July 08, 2015 at The Shop in Troy.
Join us along with Founders Brewing Co. and Saratoga Eagle reps to enjoy great company and even better beer!
Join us along with Founders Brewing Co. and Saratoga Eagle reps to enjoy great company and even better beer!
We have a very exciting event to throw for you guys!
We are happy to announce that we will be hosting New York‘s first ever Lost Nation Brewing Night!
Located in Morristown, Vermont co-brewmasters & founders Allen Van Anda & James Griffith provide this mission statement on their website:
“After years honing our skills in the brewing and process industry, we set forth to create a brewery with a simple mission; to produce honest beer. The result is a 7,000bbl brewery located in Northern Vermont that is capable of brewing any style of ales and lagers. The brewery takes inspiration from lesser known European beer styles, along with local Vermont life to guide our brews. The attention to detail, modern equipment, and love for beer help produce truly authentic, unique beers.”
Check them out!
The date is set for July 17th at 7pm and we will be featuring the following beers:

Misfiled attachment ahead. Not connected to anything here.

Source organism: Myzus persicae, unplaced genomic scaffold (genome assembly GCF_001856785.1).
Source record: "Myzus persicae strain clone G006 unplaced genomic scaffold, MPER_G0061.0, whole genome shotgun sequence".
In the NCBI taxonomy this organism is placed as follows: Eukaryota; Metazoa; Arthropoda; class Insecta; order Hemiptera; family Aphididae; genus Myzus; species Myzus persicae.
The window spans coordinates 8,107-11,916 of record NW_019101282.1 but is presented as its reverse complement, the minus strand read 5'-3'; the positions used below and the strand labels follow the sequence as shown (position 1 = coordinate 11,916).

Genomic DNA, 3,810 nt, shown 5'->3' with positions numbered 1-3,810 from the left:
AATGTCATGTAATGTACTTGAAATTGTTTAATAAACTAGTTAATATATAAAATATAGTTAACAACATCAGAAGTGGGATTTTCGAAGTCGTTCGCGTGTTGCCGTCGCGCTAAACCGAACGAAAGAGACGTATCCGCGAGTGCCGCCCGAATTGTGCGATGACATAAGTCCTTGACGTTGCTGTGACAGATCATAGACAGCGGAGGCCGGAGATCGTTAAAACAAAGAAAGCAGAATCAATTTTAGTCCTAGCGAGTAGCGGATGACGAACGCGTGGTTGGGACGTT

Gose (Cans and Draft):
This is the new Gose all the beer geeks are hunting for.
Vermont Pilsner (Draft)
Rustic Ale (Draft)
Mosaic IPA ( Draft)
Like we said above, this is New York‘s first exposure to Lost Nation Brewing so this sure is a GO TO EVENT!!!!! Hope to see you down at The Ruck!!!!
Free admission all night long!
★ Brightside (Boston, MA)
BAD MANNERS DNBC
Patternless B2B Ryujin
DJ Capital B2B Reddi
Hazeyy B2B Xenolinguist
BassBullets B2B COMP3
Eko Bass B2B Scotty Knox
River Street Pub
194 River Street, Troy NY
Friday, July 10th, 2015
8:00 PM – 4:00 AM
18+ To Party
21+ To Drink
Pasties Pencils & Pints is the 518’s first sassy figure drawing-drink-n-draw. Cash bar available, and don’t forget to BYODS (Bring Your Own Drawing Supplies). If you’ve never drawn before or if you draw all the time, join us for a ridiculous good time.
Coloring books will be available for the faint of (drawing) heart!
If you’re applying to art school, Pasties Pencils & Pints is probably the most fun way to build your portfolio.
Contest and Prizes!
$10 cover to cover model fees & etc